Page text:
Cooking loss (%)= [weight of patty before cooking (g)] − [weight of patty after cooking (g) / weight of patty before cooking (g)] × 100
- Texture profile analysis (TPA)
TPA was performed using a texture analyzer (CT3, Brookfield Engineering Labs Inc.; USA) equipped with a TA43 sphere 25.4-mm D (Brookfield Engineering Labs Inc.; USA). As mentioned above, pork patties were reconstructed to a 5-cm-diameter and 1-cm-height shape and cooked for 15 min at 75℃ in a water bath. Before analysis, the cooked pork patties were kept to equilibrate to room temperature. The conditions of TPA were as follows: pre-test speed; 2.0 mm/s, post-test speed; 5.0 mm/s, test speed; 1.0 mm/s, maximum load; 1 kg, distance; 8.0 mm, force; 750 g. Value for hardness (kg), springiness (ratio), cohesiveness, gumminess (kg), and chewiness (kg) were determined.
Thiobarbituric acid reactive substances (TBARS)
The TBARS in pork patties were measured by the method of Hoyland and Taylor (1991) . A 5 g sample was homogenized with 50 mL distilled water in a filter stomacher bag using a stomacher. A 0.75 mL aliquot of the filtrate was mixed with 2.5 mL benzene and 2.5 mL 2- thiobarbituric acid (TBA) reagent (0.69% TBA solution mixed with equal amount of acetic acid) and centrifuged at 1500 g for 10 min. After phase separation, the lower phase was filtered using a 0.45-μm syringe filter (DISMIC, Advantec MFS, Inc.; Japan) and boiled for 30 min in a water bath at 95℃. After cooling at ambient temperature, absorbance of the sample was measured at 530 nm. The results were calculated as milligrams of malonaldehyde per kilogram of sample.
- Total viable count (TVC)
For TVC analysis, a 5-g sample from each pork patty was aseptically homogenized in 45 mL sterile saline solution (0.85% NaCl) in a filter stomacher bag using a stomacher for 3 min. A 1-mL aliquot of the filtrate was appropriately diluted using sterilized 0.85% NaCl and plated on plate count agar (Sigma-Aldrich Co.; USA). After incubation at 37℃ for 2 d, plates with 30 to 300 visual colonies were selected and colonies were counted. Results are expressed as the logarithm of the number of colony-forming units (Log CFU/g).
- Statistical analysis
One-way analysis of variance (ANOVA) was performed using a SAS statistical program, ver. 9.2 (SAS Institute; USA); the means were separated by Duncan’s multiple range test ( p <0.05), and correlations between independent variables and measured values were calculated using Pearson’s correlation coefficients. All measurements were performed on at least 3 samples and are reported as means with standard deviations (SD).
Results and Discussion
- Color
Differences in values for lightness (L* value), redness (a* value), and yellowness (b*value) of pork patties containing multilayered FO were significantly affected by the type of emulsion added ( Table 2 ). Lightness and yellowness in the control showed the lowest values. During storage, lightness values of all samples significantly increased, but yellowness values decreased ( p <0.05). However, the redness values of all samples were unchanged over the storage period ( p >0.05). Similar trends in redness values were previously shown by Serrano . (2006) , where storage had no significant effect on the redness value of final meat products, nor were such values variable over the storage period. Discoloration is a major problem for final meat products due to the negative impact on consumer acceptance ( Chen and Trout, 1991 ). The initial values for total color difference (ΔE) indices of all treated samples ranged from 5.34 to 6.67, which showed no significant difference ( p >0.05) between treatments. However, ΔE of all samples dynamically increased during refrigerated storage ( p <0.05); moreover, the ΔE of samples containing multilayered FO were significantly higher than that of control samples during storage. Therefore, we concluded that the color of samples showed no significant difference with layered FO, whereas the color changed during storage.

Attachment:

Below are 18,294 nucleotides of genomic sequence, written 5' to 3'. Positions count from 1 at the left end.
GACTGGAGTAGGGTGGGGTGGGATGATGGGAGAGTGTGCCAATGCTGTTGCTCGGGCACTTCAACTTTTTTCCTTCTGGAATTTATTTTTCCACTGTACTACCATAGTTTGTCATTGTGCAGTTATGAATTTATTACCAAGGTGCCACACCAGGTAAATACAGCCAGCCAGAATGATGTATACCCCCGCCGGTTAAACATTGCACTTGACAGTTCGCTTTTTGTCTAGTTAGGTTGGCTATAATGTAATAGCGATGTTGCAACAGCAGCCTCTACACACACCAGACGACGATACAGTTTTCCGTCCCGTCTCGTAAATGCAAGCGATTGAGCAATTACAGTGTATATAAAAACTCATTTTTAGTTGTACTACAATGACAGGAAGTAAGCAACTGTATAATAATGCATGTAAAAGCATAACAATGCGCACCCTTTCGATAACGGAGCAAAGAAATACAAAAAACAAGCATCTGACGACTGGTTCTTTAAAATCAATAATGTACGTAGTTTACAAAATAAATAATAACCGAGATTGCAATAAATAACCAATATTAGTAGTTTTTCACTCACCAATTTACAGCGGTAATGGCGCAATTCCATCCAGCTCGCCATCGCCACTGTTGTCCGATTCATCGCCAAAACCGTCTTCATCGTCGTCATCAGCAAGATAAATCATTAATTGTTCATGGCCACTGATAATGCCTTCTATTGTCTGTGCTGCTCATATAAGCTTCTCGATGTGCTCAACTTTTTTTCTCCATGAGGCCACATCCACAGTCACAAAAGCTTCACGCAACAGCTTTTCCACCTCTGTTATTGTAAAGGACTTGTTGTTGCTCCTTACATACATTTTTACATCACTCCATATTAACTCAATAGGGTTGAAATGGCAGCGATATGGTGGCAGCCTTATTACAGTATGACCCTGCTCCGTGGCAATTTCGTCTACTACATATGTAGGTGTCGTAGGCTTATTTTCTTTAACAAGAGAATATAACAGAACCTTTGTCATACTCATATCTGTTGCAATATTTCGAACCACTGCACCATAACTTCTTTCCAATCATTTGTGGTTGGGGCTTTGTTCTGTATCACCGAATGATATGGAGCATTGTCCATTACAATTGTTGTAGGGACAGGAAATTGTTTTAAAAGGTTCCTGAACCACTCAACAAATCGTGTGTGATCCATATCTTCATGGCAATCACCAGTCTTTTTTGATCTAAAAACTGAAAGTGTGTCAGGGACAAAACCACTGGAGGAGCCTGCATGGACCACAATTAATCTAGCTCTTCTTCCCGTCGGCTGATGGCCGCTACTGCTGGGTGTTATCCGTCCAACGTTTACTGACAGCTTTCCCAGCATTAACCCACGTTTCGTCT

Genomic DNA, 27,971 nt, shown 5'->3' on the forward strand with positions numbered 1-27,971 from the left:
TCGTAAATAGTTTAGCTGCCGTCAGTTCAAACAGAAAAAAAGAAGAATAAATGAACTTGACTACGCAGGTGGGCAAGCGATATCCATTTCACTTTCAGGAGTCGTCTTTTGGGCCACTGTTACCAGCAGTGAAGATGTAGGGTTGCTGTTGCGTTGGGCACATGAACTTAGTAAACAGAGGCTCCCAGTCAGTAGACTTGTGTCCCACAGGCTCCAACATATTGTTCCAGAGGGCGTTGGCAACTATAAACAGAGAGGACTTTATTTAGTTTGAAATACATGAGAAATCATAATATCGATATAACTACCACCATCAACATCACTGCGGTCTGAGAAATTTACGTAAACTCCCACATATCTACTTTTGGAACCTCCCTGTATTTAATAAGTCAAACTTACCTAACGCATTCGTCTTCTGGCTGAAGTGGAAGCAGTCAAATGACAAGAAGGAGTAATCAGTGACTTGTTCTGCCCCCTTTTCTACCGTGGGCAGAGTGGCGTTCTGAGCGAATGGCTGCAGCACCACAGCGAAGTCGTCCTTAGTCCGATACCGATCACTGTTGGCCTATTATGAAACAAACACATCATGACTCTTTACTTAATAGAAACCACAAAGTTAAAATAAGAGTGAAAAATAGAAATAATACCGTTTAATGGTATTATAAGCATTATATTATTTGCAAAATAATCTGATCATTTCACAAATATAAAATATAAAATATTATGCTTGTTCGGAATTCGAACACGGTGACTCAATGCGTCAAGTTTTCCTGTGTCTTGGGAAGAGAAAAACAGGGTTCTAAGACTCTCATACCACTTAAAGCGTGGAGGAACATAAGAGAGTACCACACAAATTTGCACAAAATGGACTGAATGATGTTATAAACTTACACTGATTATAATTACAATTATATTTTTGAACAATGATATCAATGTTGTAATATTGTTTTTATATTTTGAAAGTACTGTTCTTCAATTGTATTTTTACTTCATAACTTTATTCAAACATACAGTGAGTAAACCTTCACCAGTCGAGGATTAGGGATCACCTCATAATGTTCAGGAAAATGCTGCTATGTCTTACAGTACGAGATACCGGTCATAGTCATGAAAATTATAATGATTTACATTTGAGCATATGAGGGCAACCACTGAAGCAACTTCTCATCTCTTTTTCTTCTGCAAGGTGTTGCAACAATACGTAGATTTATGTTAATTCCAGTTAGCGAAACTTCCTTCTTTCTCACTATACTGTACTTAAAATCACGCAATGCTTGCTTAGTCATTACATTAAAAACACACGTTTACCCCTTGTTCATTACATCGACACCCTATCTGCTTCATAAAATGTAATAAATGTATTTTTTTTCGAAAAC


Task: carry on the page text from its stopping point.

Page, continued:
Change in pH, cooking loss, water-holding capacity, and moisture content of pork patties with various levels of multilayered fish oil emulsions during refrigerated storage
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1)Control, pork patties without fish oil emulsions; F1, pork patties with primary-fish oil (1%) emulsion; F2, pork patties with secondaryfish oil (0.5%) emulsion; F3, pork patties with tertiary-fish oil (0.25%) emulsion; FC1, pork patties with primary-fish oil (1%) emulsion added to cinnamon oil (0.05%); FC2, pork patties with secondary-fish oil (0.5%) emulsion added to cinnamon oil (0.025%); FC3, pork patties with tertiary-fish oil (0.25%) emulsion added to cinnamon oil (0.0125%). *Mean±standard deviation of triplicate determinations (n=3). A-GMeans with different superscripts within the same column are significantly different (p<0.05). a-eMeans with different superscripts within the same row are significantly different (p<0.05).